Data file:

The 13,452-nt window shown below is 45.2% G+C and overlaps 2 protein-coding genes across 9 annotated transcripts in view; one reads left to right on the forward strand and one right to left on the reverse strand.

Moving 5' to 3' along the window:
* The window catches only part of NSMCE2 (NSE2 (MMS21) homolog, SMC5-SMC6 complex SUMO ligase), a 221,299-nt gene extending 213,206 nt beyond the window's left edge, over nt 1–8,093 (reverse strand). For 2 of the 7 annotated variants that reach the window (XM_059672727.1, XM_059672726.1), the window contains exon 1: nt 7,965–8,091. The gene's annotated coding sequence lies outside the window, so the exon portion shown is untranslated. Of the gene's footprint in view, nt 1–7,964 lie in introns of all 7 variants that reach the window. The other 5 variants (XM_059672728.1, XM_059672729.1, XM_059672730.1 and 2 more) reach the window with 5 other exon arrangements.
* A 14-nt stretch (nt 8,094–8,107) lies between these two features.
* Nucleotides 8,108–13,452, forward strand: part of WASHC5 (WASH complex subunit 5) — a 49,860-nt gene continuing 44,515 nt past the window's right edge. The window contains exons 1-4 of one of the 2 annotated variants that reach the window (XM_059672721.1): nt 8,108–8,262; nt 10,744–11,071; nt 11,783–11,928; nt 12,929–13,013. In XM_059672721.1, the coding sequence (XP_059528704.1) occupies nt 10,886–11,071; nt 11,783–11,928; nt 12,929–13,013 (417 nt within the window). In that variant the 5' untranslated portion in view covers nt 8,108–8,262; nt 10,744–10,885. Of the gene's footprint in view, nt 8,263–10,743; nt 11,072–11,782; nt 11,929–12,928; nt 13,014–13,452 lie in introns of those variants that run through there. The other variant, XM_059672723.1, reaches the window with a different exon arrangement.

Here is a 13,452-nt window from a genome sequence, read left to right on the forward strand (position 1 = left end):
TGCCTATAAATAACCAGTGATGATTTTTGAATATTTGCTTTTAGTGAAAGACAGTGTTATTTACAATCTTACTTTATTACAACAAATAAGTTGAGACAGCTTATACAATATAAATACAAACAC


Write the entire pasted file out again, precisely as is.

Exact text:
The 13,452-nt window shown below is 45.2% G+C and overlaps 2 protein-coding genes across 9 annotated transcripts in view; one reads left to right on the forward strand and one right to left on the reverse strand.

Moving 5' to 3' along the window:
* The window catches only part of NSMCE2 (NSE2 (MMS21) homolog, SMC5-SMC6 complex SUMO ligase), a 221,299-nt gene extending 213,206 nt beyond the window's left edge, over nt 1–8,093 (reverse strand). For 2 of the 7 annotated variants that reach the window (XM_059672727.1, XM_059672726.1), the window contains exon 1: nt 7,965–8,091. The gene's annotated coding sequence lies outside the window, so the exon portion shown is untranslated. Of the gene's footprint in view, nt 1–7,964 lie in introns of all 7 variants that reach the window. The other 5 variants (XM_059672728.1, XM_059672729.1, XM_059672730.1 and 2 more) reach the window with 5 other exon arrangements.
* A 14-nt stretch (nt 8,094–8,107) lies between these two features.
* Nucleotides 8,108–13,452, forward strand: part of WASHC5 (WASH complex subunit 5) — a 49,860-nt gene continuing 44,515 nt past the window's right edge. The window contains exons 1-4 of one of the 2 annotated variants that reach the window (XM_059672721.1): nt 8,108–8,262; nt 10,744–11,071; nt 11,783–11,928; nt 12,929–13,013. In XM_059672721.1, the coding sequence (XP_059528704.1) occupies nt 10,886–11,071; nt 11,783–11,928; nt 12,929–13,013 (417 nt within the window). In that variant the 5' untranslated portion in view covers nt 8,108–8,262; nt 10,744–10,885. Of the gene's footprint in view, nt 8,263–10,743; nt 11,072–11,782; nt 11,929–12,928; nt 13,014–13,452 lie in introns of those variants that run through there. The other variant, XM_059672723.1, reaches the window with a different exon arrangement.

Here is a 13,452-nt window from a genome sequence, read left to right on the forward strand (position 1 = left end):
TGCCTATAAATAACCAGTGATGATTTTTGAATATTTGCTTTTAGTGAAAGACAGTGTTATTTACAATCTTACTTTATTACAACAAATAAGTTGAGACAGCTTATACAATATAAATACAAACAC